Tom the Chauffeur's weekend isn't going to plan. His only task is to feed the wealthy widow's cat whilst she's away. Brilliant! This is his chance to impress his date Dolores by masquerading as the owner of the huge mansion. But they're interrupted by a burglar who manages to kidnap the cat and blackmail Tom into a Menage-a-Trois! Is that the only penalty he'll pay for his game of bluff? Perhaps not... There's a twist in this tale: someone's watching this whole comic caper unfold... Who's the peeping tom having the last laugh? Is it the moronic security guards? Or is it the wealthy widow getting her own voyeuristic kicks?! Written by
In the space of just under 15 minutes Lee Guilliland manages to say a surprising amount about appearance and reality, real life and film, watchers and doers.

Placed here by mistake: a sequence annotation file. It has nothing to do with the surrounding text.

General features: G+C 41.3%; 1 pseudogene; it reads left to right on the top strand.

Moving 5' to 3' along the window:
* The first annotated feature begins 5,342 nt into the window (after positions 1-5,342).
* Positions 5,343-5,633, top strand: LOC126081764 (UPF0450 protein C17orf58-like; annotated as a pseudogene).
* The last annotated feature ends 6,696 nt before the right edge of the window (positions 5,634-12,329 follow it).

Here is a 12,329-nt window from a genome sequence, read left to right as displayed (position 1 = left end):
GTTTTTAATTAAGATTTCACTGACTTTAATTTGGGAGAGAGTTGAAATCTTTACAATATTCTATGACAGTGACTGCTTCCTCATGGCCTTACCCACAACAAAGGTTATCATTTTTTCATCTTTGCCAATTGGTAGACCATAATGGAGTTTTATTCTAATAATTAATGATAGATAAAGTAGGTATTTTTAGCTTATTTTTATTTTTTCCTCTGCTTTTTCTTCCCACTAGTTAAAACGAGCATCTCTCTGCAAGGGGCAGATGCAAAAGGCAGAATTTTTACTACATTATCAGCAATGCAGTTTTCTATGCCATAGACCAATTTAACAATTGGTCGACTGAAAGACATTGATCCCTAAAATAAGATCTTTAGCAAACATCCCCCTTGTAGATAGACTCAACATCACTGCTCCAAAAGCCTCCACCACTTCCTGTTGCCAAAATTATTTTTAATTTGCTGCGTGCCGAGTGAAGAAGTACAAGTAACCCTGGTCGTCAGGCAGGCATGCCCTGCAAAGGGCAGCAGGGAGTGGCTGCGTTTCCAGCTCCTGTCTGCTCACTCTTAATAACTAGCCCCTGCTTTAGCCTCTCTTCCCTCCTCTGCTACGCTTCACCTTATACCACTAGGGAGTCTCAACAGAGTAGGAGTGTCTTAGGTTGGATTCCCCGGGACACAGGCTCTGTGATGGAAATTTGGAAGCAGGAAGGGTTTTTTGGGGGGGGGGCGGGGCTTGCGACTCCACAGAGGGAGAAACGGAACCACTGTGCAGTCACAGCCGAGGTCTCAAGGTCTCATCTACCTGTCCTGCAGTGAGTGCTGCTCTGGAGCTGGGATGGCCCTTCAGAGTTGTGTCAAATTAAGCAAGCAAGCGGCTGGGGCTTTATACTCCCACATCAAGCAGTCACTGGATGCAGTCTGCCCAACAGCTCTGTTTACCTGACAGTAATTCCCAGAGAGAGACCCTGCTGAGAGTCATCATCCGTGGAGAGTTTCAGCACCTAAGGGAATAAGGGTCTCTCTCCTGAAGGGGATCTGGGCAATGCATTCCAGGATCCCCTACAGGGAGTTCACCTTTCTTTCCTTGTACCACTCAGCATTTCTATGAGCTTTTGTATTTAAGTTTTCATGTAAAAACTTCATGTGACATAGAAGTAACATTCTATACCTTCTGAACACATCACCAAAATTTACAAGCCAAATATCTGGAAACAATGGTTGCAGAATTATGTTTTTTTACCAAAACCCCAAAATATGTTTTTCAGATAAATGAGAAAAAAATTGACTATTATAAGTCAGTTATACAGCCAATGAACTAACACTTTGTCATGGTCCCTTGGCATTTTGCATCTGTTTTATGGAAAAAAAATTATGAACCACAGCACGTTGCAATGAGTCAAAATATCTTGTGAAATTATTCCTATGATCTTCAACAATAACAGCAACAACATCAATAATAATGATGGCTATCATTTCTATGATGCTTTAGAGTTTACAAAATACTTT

And best of all this cinematic equivalent of the short story with a twist in the tail manages to be always accessible and entertaining not a dirty word in my book.
Sid Owen, escapee from Eastenders, is ideal as Thomas, the chauffeur turned cat-sitter, who takes advantage of his employer's absence to impress his girlfriend Dolores, played by Gemma Page, by pretending to be the high-flying owner of the mansion. She's refreshingly honest having finished the expensive champagne she goes out in borrowed clothes, and returns with cheap bubbly. It's all the same stuff in different bottles, she says.
Ian Wright, in another short but exactly measured comic performance, forms the third side of the triangle as the cat burglar who gets more than he bargained for.
The entire charade is watched on closed circuit TV by the Laurel and Hardy of the security world. Thomas and his girl happily play their parts, carefree revellers in a borrowed mansion. But their sports are not the only games being played out in this house. Like the Viennetta they eat, the 'luxury" ice cream at a budget price, things are not what they seem to be.
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